Norwegian has reached an agreement in principle with Boeing to order 50 B737 Max 8 aircraft.

The carrier has previously operated the B737 Max 8 – indeed it was the first European carrier to do so back in 2017 – but these were grounded in March 2019 along with all B737 Max aircraft globally following two fatal crashes.

By the time the planes had returned to European skies Norwegian had abandoned its long-haul network and removed 50 narrowbody aircraft from its fleet.

CNN reports that the deal “includes compensation to Norwegian as settlement for previous disputes over Max and Dreamliner aircraft deliveries and technical issues”.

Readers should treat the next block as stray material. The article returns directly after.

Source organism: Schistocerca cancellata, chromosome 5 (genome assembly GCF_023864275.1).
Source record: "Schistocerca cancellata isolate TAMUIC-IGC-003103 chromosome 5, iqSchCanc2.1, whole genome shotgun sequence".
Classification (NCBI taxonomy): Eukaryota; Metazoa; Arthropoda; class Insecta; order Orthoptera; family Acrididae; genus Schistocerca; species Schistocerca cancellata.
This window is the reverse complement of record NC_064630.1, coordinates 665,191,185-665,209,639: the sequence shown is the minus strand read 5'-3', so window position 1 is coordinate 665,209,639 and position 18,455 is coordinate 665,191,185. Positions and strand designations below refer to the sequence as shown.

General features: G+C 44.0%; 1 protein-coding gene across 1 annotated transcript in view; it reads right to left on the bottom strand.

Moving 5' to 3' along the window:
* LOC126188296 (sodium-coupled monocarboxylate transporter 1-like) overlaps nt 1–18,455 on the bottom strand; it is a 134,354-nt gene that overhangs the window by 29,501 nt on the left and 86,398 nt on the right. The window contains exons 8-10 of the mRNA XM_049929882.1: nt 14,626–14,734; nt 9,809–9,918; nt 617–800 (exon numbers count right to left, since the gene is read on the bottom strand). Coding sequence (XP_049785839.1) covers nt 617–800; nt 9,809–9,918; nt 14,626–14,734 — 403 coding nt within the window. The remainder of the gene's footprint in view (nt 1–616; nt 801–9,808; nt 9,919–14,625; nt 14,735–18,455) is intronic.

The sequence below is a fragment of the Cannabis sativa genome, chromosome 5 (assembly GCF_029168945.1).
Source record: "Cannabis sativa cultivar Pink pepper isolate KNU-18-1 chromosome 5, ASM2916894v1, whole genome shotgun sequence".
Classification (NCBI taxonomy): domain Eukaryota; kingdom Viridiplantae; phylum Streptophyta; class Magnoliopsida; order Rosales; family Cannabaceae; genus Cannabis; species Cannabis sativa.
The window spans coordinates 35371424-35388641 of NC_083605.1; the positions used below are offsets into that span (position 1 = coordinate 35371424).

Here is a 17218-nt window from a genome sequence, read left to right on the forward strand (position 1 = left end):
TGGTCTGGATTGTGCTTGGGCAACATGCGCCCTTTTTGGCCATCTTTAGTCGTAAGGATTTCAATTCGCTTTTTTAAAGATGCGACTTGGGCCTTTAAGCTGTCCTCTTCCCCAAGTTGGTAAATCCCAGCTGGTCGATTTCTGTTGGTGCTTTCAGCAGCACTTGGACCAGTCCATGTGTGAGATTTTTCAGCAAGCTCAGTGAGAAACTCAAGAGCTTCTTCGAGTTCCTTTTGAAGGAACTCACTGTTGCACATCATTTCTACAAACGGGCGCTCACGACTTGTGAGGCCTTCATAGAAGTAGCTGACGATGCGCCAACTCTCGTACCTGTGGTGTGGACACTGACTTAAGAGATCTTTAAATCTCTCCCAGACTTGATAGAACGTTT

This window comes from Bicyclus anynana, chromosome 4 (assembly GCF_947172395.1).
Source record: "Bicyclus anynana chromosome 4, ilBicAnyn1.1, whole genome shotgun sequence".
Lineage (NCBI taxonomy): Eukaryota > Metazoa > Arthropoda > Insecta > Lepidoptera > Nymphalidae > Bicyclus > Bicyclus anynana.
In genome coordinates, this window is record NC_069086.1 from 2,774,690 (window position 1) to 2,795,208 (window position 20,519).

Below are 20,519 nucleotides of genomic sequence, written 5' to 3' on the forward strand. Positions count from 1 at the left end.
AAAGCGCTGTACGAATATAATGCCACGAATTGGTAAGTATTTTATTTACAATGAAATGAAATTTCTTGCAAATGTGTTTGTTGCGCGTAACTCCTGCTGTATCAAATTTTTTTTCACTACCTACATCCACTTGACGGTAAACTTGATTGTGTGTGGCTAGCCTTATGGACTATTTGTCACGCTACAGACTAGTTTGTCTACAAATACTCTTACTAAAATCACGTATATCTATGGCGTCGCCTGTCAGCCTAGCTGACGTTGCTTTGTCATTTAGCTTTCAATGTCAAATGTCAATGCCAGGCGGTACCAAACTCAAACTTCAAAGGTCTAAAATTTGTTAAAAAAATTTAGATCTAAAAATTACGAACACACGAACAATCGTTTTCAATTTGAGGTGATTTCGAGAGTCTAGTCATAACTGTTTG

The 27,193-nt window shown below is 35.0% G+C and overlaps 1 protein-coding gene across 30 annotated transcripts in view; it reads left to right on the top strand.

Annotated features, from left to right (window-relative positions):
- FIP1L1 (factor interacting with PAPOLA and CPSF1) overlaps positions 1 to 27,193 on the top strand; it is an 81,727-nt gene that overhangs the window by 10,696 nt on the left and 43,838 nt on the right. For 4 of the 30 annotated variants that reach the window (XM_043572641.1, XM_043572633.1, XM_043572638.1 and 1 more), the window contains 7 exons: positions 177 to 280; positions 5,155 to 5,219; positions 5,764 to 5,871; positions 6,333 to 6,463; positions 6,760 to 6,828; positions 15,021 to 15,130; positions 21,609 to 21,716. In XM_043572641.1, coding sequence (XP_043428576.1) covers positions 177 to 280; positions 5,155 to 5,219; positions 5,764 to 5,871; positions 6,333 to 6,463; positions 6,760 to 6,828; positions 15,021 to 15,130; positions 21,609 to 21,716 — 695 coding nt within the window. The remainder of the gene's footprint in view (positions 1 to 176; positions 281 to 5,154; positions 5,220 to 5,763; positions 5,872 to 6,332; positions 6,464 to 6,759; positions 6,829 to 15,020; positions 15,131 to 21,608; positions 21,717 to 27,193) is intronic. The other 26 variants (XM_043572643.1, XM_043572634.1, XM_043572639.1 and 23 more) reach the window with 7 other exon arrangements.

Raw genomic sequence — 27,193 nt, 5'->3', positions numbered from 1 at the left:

Subject to “various closing conditions” Norwegian will purchase 50 B737 Max 8s, with options for an additional 30 aircraft. The planes are set to be delivered between 2025 and 2028, “at a schedule closely corresponding to current aircraft lease expirations”.

Svein Harald Oygard, chair of the board of Norwegian said that the “landmark deal”… “sets out a path whereby Norwegian will own a large share of its fleet”, while CEO Geir Karlsen commented:

“The overall terms achieved are attractive for Norwegian, and the deal fits well with our long-term fleet strategy and route programme. It will enable us to serve our customers with modern fuel-efficient aircraft with the latest technology, significantly reducing our carbon footprint.

“The deal will also strengthen the company’s equity considerably, further solidifying Norwegian’s financial position.”